Les Rendez-vous d'Anna (The Meetings of Anna) (1978)
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Critic Reviews for Les Rendez-vous d'Anna (The Meetings of Anna)
A not particularly believable, conventional narrative about a film director (Aurore Clément) who feels alienated (surprise!) and listens to a lot of disparate people talk, talk, talk.
The film is a travelogue almost devoid of any sight-seeing features.
It's a sobering hypnotic study in modern relationships that has a bewildering pronouncement that is strangely erotic, cruel and terribly honest.
Audience Reviews for Les Rendez-vous d'Anna (The Meetings of Anna)
In "Les Rendez-Vous D'Anna," Anna Silver(Aurore Clement), a film director, checks into a hotel in Essen, West Germany for a showing of her latest film. When she gets to her room, she places a call to Italy and is told of a wait of two hours. Relaxing, she does not even take off her coat or shoes at first before being called down to the theater and an interview. Upon her return, she is accompanied by Heinrich(Helmut Griem), a schoolteacher. During their lovemaking, she stops, saying that she does not love him.(Since when has that ever stopped anybody?) At least, maybe she could meet his daughter the following day before she leaves? I understand how some people could get frustrated with the static pace of "Les Rendez-Vous D'Anna." Even though I feared the DVD was skipping in a couple of places and would have liked the performances to be a little more animated, the movie's slowness works well in contrast to Anna who is being pushed and pulled in several directions at once, not only all over Europe which has problems of its own going back to World War II, but also on a personal level which reflects back on writer-director Chantal Akerman whose early films, like this one, seem very autobiographical.(To punctuate this, her middle name is Anne.) For Anna, that comes down to a choice between a career and a family(she has had two abortions). That's not all as there is another direction which simultaneously excites her and frightens her which is mentioned in a searing confession towards the end of the movie.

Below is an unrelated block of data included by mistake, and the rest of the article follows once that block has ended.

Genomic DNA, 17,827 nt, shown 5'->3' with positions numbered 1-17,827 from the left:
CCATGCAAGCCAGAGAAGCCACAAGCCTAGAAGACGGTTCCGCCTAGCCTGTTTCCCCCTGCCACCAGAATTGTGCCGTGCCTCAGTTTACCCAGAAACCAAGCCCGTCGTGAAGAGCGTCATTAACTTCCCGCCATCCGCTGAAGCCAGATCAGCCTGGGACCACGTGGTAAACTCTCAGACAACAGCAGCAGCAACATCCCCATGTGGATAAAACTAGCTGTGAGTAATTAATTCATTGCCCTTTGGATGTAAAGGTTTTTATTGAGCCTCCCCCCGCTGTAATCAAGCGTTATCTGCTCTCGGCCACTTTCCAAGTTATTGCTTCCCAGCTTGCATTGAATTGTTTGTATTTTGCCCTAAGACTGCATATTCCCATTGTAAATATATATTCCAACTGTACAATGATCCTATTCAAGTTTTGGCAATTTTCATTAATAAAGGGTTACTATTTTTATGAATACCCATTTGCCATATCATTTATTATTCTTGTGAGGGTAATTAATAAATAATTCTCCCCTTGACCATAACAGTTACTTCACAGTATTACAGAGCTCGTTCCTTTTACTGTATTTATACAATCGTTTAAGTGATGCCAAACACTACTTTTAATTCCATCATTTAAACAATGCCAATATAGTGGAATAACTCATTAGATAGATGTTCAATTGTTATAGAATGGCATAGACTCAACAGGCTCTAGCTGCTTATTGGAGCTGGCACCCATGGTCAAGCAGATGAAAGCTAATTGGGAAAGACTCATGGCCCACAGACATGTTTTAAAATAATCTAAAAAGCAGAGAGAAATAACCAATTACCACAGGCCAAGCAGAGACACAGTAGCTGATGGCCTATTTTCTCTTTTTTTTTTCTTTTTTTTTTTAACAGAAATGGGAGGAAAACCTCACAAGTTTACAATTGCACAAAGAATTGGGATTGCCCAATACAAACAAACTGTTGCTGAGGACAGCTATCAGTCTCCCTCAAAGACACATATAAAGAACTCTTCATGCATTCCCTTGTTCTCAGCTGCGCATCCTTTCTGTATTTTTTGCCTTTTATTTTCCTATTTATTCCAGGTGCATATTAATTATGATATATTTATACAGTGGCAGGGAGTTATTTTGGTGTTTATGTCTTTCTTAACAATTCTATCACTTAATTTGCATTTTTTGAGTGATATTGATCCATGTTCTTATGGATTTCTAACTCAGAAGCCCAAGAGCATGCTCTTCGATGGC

At the center of this, Chantal Akerman's last film of the seventies, is Anna, a film director who is very physically and emotionally detatched from the rest of the world. She's on a tour promoting her most recent film, but that's not really part of the story. We see her in different locations listening to various people telling their life stories. Some of these other characters are a bit irritating, and that's where the film loses a star. Plus, the film would have been a bit better if it were half an hour shorter. Overall, though, this is still a great curiosity piece from a director who can clearly be identified as the main character. Also, Aurore Clement does a fantastic job in the leading role.
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